During the 2016 International Academic Conference on Humanities in Boston, Marlene Smith, PhD, RN, FAAN, said: “Healing is the dynamic, ongoing process of ‘re-membering’ one’s human integrative wholeness.”
As we think about the opioid crisis and the addicted persons who come to us in need of “re-membering,” our care, offered with loving kindness and compassion, reaffirms our belief in their potential for healing and change.
As human beings, we have choices. We can label people, reducing them to objects – as our society has done with addicted persons – or we can meet each person with discernment and without judgment. As nurses, caregivers and providers, we have spoken and unspoken professional agreements that society depends on us to keep so our care and teaching occurs within the context of another human being’s story: a human being who is not defined solely by addiction.
Once we acknowledge addiction as a disease, we reduce stigmatization and can approach addiction like other diseases, with an intent to advance prevention and healing potential. I watch each of you do this every day, through your caring intention and presence, creating possibilities that have yet to emerge and that your patient may not even dare to hope for.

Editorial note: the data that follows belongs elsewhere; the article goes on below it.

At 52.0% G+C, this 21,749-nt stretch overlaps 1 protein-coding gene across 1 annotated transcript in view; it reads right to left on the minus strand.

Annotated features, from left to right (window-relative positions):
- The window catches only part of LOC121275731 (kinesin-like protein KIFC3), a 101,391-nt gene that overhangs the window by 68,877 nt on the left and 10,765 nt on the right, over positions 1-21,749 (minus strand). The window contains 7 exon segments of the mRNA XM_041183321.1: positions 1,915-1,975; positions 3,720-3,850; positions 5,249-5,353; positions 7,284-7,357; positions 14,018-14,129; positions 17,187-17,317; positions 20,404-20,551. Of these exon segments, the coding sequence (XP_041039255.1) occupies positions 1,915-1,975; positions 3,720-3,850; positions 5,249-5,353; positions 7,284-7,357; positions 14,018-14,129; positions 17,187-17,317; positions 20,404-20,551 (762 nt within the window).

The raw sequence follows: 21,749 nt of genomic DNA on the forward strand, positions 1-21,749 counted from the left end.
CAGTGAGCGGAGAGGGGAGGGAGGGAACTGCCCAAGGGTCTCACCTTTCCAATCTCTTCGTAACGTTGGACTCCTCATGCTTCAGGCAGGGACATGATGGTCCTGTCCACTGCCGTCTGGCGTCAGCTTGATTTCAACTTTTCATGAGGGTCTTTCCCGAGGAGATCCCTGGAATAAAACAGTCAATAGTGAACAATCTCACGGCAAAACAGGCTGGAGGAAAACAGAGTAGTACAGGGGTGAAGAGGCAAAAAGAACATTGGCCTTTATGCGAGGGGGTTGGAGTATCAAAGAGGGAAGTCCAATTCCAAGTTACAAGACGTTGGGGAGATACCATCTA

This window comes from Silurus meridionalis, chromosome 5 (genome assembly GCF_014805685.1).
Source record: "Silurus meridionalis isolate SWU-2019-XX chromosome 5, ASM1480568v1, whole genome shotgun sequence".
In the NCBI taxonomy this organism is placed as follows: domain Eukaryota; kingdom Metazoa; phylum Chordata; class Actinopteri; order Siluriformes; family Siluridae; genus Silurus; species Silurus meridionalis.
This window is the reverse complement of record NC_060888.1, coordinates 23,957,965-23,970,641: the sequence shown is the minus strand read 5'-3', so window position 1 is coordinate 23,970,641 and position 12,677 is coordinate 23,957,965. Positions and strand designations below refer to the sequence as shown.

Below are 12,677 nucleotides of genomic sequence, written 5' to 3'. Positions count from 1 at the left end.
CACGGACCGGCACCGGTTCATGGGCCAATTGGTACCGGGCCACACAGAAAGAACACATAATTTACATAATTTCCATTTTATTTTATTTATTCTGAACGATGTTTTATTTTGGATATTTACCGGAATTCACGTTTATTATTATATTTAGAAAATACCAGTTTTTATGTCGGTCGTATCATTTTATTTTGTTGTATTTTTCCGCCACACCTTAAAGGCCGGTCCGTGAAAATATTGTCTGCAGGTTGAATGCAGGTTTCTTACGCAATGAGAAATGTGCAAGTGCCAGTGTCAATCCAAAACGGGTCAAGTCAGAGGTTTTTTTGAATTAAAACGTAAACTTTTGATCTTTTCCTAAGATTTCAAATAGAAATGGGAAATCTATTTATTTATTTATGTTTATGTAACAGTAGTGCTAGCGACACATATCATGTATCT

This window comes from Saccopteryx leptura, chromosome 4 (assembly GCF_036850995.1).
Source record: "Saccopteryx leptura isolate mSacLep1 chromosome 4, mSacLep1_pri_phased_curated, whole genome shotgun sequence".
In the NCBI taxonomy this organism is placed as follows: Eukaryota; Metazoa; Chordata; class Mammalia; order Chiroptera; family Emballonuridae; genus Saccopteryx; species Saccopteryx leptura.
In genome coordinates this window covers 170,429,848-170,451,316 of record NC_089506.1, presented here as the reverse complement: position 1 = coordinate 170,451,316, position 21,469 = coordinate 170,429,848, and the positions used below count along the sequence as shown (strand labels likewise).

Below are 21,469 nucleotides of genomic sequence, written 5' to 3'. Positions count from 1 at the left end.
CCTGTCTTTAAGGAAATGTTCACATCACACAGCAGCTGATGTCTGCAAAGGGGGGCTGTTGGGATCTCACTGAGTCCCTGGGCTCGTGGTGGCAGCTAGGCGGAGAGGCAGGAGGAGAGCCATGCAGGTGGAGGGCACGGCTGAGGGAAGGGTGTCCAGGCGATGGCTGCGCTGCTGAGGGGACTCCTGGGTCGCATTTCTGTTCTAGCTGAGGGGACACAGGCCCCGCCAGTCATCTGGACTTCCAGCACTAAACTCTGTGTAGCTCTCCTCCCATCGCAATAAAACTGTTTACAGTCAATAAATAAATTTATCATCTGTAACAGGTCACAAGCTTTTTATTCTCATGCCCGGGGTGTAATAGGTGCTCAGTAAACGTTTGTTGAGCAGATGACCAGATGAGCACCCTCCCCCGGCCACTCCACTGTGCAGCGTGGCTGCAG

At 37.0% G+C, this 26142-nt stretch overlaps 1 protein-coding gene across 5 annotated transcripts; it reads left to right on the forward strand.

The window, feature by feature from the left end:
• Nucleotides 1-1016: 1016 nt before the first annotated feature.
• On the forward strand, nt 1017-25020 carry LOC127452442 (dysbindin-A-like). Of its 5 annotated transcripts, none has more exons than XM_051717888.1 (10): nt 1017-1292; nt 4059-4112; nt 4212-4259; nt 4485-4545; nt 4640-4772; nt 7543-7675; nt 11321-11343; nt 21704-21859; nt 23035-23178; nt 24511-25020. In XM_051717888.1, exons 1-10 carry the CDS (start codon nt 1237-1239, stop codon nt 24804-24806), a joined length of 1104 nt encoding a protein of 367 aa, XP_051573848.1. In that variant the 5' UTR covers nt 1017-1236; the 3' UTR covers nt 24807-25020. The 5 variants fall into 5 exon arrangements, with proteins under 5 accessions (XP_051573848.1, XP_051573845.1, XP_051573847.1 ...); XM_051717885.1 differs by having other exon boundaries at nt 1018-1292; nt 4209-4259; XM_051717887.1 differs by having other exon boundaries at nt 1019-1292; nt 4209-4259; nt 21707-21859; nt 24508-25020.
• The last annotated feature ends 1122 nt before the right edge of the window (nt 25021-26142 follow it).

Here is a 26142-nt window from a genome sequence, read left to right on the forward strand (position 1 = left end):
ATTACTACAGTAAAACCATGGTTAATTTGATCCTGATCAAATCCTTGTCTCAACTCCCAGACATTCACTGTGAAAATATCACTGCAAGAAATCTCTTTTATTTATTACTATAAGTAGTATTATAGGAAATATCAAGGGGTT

As a community of caregivers, we know, from recent experience, the distress that is created when our integrated wholeness is threatened. As human beings, we identify and empathize with other human beings’ struggles and weaknesses. At the same time, as a community of professionals, our responsibility to ourselves and to those we serve is to be as healthy, whole and self-aware as we can be, in order to be true agents of healing and well-being.
Let us come together, calling on our collective caring and inclusive intentions to become a part of the solution: to advance the health and “re-membering” of these patients’ integrative wholeness.
With hope and gratitude,
Jackie Somerville, PhD, RN, FAAN
Chief Nursing Officer and Senior Vice President of Patient Care Services